There were two policemen this time. The older one, the one who seemed to be in charge, seemed familiar, though he didn't appear to remember me. They always come around to me eventually. The villagers are a close-lipped lot, and even when they do decide to let on a bit their ramblings don't appear to make much sense, at least to outsiders. I, on the other hand, know everyone in this village, I understand their ways, and I'm happy to tell the policemen whatever it is they want to know. The missing man lived in a cabin along the harbor; he lived alone; he drank no more than anyone else; he had no enemies one night that might not be his friends again the next. And so on. They enquire, as discreetly and indirectly as they can, about his relations with women; I tell them plainly what I know or may have heard.

In the end I really haven't told them very much at all, but it's all they need or want to hear. What they don't want to hear is what no one has told them but what everyone in the village knows: that no trace of the man will be found, that no witness to his fatal last moments will come forward, that no bloody footprints will be found leading into the brush.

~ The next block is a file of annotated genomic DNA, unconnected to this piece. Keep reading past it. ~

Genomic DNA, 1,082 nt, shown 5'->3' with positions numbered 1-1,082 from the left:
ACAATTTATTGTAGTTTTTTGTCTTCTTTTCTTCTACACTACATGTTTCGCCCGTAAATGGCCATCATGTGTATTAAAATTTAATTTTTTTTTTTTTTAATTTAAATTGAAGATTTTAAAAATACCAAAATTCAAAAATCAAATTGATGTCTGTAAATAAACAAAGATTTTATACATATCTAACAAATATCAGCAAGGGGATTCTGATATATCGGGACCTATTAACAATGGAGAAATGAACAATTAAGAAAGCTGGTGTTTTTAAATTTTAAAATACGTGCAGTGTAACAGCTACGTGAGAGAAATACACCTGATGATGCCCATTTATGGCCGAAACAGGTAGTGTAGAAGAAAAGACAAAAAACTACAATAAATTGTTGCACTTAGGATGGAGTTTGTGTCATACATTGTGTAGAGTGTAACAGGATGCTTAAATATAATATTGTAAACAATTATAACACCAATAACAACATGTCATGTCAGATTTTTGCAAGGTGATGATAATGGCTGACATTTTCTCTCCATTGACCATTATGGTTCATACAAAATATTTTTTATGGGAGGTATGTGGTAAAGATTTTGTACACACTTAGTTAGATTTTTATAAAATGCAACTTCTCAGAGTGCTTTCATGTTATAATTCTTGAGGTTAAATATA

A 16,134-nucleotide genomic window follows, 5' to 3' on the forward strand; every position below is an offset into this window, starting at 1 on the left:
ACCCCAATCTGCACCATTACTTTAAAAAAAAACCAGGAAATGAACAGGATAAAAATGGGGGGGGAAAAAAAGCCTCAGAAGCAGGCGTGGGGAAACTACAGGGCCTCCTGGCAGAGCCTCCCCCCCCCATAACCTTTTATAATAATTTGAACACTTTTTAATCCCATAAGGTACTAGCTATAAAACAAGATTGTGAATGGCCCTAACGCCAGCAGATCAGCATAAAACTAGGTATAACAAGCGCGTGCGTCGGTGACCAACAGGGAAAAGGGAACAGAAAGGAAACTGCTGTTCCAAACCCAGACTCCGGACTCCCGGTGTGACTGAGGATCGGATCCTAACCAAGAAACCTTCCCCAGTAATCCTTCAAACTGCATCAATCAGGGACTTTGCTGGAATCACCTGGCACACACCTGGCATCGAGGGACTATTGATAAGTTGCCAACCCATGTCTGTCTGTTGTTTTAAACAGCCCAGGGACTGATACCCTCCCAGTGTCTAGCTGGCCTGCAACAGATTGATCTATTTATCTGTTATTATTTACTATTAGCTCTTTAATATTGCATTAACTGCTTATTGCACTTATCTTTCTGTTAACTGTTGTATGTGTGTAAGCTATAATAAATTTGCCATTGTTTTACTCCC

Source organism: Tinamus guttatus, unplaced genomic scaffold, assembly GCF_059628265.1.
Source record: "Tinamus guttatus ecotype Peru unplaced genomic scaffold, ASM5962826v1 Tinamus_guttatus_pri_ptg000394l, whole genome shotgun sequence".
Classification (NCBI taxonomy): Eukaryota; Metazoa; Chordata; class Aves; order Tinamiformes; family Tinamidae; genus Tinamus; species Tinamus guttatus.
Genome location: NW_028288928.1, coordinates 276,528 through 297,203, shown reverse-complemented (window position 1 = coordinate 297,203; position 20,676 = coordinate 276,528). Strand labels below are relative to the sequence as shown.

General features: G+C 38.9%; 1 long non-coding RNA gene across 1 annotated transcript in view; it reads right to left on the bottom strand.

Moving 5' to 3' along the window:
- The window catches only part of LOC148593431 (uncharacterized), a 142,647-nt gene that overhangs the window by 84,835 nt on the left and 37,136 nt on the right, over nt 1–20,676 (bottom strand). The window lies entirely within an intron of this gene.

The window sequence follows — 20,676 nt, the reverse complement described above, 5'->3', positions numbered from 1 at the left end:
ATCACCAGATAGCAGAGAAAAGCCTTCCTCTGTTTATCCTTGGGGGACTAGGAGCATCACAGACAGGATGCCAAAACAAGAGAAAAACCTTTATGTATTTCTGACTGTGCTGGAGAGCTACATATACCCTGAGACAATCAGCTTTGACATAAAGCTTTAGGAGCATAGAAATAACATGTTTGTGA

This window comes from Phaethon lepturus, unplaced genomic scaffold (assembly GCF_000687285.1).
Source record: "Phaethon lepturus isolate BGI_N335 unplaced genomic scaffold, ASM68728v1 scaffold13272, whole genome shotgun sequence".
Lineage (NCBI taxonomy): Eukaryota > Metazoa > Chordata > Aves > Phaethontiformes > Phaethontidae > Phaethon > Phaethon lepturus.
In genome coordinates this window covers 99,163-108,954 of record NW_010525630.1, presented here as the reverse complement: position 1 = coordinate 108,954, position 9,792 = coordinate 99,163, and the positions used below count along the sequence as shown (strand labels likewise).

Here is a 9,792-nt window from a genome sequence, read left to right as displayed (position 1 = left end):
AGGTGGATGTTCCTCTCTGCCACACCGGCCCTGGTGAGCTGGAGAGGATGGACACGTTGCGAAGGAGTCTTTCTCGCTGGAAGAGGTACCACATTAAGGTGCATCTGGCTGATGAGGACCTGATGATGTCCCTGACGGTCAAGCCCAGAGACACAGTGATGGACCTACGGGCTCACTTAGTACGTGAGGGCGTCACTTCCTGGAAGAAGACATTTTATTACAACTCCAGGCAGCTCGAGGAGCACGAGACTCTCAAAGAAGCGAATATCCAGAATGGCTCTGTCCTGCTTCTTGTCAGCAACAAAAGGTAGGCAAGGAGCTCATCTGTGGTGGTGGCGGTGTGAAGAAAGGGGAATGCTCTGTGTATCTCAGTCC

For the most part, the people who live in this village die in one of three ways: by drowning, by drinking, or at the point of a knife. Little given to reflection or sentiment, they fear none of the three. What they do fear has no name -- for how can you name something that no one has ever seen? -- and if the police have gotten wind of it, one way or another, as they make their way around the village, through some slip of the tongue or muttered aside, they lift their pencils from their notebooks and pretend they haven't heard. Only later, perhaps at the very end of their interview with me, as they stand awkwardly before the door, their questions concluded but still held back as if by magnetic force, will they allude to what people are hinting but what of course is nothing but ignorant nonsense and superstition, that the disappeared man has been taken by something silent and unseen, something that visits the shore only after long intervals and only on the blackest, coldest, mistiest nights, something that lifts latches and subdues without sound and that leaves no evidence of a struggle behind. And I'll tell them that yes, that's what the people think, and that's what they have always believed, and if they ask me if I believe it I'll tell them that what I believe or don't believe doesn't matter. And the younger policeman might suggest that couldn't it be true that the vanished man might simply have succumbed to madness and alcohol, that he might have lost his mind in the depths of night and strode out into the sea and drowned, and I will tell them that yes he might well have but that they can scour the shoreline from now until doomsday and nobody will ever find his body.